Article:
Caravan denouncing rise of hunger in Brazil will start in Lula’s hometown
Small town in Pernambuco is the starting point for the caravan tour this Friday
From the little town of Caetés, Pernambuco, in Brazil’s agreste zone, the Semiarid Against Hunger Caravan tour will take off to drive around Brazil and denounce the rise of hunger in the country. Nearly 12 million Brazilians are below the extreme poverty line today, which means they earn less than R$70 (less than US$20) a month, according to a survey by ActionAid Brasil.
Farmers, activists, and communicators will tour for 14 days on three buses around the states of Pernambuco, Bahia, Minas Gerais, São Paulo, and Paraná, then drive to Brazil’s capital city, Brasília, where they should arrive on August 5th.
The first demonstration takes place this Friday at the main square of Caetés. The Brazilian Semiarid Articulation (ASA), a co-organizer of the caravan, expects to gather more than 3,000 people coming from several areas of northeastern Brazil.
The best-known son of Caetés is ex-president Luiz Inácio Lula da Silva. In the small town, residents speak fondly of their famous fellow citizen. Simão Salgado da Silva, head of the Caetés Rural Workers’ Union, reiterates what the latest voting intention polls show: if the elections were held today, Lula would win in the first round.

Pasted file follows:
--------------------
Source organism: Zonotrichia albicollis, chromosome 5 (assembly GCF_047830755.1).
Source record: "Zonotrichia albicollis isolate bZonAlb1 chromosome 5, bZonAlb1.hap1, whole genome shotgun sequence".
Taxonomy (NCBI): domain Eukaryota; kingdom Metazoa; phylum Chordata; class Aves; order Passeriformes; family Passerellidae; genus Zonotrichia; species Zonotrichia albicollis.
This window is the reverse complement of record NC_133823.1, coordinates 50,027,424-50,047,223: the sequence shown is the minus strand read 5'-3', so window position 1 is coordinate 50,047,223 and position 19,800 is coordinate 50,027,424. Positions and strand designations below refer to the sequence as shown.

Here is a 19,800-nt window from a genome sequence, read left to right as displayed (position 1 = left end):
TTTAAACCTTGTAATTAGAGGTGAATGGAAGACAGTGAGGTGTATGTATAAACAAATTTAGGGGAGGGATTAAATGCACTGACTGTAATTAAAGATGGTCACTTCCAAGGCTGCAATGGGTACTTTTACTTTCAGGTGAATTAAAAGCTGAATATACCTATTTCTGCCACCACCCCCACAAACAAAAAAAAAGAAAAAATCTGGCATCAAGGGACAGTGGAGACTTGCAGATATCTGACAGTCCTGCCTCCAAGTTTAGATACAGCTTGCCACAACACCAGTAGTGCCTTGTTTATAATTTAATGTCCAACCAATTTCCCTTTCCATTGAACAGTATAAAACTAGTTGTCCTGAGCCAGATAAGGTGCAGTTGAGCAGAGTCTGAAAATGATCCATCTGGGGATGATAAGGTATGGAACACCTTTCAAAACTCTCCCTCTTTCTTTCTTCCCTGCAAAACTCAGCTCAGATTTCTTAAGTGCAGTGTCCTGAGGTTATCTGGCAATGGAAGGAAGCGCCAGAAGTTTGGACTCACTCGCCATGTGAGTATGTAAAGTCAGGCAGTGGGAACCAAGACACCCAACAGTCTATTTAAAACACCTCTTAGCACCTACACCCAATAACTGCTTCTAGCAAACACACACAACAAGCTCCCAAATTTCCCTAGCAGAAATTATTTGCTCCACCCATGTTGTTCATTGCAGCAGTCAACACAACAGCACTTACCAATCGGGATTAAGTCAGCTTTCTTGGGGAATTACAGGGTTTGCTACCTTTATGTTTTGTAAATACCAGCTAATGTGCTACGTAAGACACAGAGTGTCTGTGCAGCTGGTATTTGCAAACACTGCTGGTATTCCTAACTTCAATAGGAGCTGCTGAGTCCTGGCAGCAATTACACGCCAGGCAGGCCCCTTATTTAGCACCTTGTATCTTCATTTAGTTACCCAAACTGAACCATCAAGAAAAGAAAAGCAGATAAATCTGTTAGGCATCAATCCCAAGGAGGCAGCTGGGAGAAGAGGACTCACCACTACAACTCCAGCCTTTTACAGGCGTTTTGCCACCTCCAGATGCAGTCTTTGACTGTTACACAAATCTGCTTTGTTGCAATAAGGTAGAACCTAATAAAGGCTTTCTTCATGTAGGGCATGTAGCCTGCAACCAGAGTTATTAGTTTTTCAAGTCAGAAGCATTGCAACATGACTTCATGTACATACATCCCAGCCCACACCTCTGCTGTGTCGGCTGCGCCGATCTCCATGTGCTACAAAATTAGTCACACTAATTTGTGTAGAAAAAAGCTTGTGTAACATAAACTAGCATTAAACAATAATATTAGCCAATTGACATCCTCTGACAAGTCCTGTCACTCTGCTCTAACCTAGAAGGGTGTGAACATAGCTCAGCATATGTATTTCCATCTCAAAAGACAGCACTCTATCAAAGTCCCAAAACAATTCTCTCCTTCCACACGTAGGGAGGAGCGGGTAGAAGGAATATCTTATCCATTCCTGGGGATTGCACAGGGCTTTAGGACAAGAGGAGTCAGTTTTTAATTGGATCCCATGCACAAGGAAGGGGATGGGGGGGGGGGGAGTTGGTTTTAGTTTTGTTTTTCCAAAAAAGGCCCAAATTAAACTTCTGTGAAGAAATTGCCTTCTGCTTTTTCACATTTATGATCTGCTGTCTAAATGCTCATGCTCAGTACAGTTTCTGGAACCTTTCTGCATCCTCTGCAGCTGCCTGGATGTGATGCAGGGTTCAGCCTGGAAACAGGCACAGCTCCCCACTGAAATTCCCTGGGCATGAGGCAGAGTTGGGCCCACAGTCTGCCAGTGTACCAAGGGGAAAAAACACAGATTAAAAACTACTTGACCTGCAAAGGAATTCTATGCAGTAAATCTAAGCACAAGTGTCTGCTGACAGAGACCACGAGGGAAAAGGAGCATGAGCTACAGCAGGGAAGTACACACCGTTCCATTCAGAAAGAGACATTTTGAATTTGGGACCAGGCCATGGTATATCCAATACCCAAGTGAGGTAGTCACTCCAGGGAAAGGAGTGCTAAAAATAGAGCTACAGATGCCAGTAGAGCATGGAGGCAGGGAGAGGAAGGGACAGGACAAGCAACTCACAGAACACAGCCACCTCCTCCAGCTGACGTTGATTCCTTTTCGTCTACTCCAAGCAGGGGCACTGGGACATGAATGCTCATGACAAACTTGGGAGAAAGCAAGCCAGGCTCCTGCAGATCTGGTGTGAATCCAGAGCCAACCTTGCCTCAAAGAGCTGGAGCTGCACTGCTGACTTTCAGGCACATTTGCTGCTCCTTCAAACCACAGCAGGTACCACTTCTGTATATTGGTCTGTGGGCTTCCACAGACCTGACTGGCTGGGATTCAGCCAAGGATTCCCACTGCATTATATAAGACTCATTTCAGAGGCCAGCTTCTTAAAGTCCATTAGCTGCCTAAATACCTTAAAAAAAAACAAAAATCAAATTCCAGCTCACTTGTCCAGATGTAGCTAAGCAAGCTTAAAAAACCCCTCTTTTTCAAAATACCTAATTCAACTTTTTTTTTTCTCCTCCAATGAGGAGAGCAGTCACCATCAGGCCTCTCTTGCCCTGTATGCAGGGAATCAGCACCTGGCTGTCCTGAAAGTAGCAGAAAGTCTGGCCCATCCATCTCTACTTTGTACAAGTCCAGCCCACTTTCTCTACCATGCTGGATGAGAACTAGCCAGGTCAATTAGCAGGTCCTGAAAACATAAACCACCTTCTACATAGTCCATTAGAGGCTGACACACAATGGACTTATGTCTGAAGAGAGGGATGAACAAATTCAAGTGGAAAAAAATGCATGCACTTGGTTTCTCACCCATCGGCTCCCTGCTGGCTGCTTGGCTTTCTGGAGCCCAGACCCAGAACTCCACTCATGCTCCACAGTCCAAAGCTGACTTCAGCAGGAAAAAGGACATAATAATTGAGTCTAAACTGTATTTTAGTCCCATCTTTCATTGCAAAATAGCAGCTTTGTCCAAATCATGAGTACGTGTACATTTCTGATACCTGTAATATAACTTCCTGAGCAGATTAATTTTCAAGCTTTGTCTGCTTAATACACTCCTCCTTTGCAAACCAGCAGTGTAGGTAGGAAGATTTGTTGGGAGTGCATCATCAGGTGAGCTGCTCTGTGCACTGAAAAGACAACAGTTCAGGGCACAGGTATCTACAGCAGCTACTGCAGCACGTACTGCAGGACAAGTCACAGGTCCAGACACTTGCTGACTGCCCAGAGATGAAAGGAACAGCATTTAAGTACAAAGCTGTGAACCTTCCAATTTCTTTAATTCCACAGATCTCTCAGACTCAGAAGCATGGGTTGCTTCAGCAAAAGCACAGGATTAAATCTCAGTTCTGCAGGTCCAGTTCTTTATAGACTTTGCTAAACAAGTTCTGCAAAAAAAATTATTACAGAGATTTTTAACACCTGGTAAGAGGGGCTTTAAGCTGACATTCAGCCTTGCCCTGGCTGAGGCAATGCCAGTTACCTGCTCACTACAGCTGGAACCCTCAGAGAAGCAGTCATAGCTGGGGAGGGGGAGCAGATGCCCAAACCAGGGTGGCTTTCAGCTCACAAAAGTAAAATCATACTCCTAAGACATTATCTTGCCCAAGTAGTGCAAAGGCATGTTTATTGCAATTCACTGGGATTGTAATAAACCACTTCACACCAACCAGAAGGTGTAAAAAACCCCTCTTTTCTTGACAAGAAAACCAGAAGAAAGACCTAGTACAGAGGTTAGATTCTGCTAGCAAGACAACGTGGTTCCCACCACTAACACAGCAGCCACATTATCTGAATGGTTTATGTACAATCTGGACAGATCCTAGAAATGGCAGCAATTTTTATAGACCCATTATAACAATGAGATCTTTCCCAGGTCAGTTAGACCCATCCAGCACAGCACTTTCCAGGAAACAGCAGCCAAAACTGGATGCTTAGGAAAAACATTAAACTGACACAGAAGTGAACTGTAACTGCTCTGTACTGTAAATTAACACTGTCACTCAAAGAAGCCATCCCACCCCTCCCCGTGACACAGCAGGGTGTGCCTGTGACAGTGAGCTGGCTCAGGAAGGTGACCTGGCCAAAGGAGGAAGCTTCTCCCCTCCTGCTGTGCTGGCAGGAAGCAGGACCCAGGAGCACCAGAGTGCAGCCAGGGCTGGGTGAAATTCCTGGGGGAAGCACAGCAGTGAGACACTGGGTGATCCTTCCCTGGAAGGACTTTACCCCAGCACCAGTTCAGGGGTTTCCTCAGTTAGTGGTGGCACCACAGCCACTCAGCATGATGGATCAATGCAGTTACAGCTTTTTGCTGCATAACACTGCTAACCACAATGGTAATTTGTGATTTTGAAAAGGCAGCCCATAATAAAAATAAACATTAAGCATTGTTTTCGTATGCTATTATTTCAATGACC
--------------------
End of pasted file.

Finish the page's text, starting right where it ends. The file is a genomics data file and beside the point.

Drought and social policies
The severe drought that made Lula’s mother, Mrs. Lindu, leave Caetés with her children in 1952 to try to make a living in São Paulo still affects the area. Most people in Caetés live in rural areas (around 70 percent of its 27,000 residents), and the town was one of the several cities that suffered with the lack of rain that has devastated Brazil’s semiarid area over the last seven years.
Struggling with their yield, rural workers are making a living thanks to social programs created especially during Lula’s first term. However, cuts to public policy budgets by Michel Temer’s coup government have been leading to negative consequences, residents report.
“We are feeling the impacts, especially [in terms of] hunger. You’d rarely see anyone on the streets begging for food, and now you see, not as much as before [the Lula administration], but you already see people going door to door begging [for food],” says Uedislaine de Santana, who lives in the quilombola community of Atoleiro, in Caetés. A quilombo is a settlement set up in Brazil’s rural areas, mostly by escaped enslaved people of African descent.
The conditional cash transfer program Bolsa Família benefits around 46 percent of Caetés residents with an average R$242.34 (US$65) a month per family, according to government data. “We had a really long drought here in the Northeast, and people couldn’t make money off their farms, and most of them could only put food on the table because of Bolsa Família, but now they are cutting it. And we are feeling the difference,” Simão Salgado.
Other public policies that changed people’s lives in the Northeast and are now being cut are the 1 Million Cisterns Program, with which a lot of Brazilians were able to have access to clean water, and the Food Acquisition Program.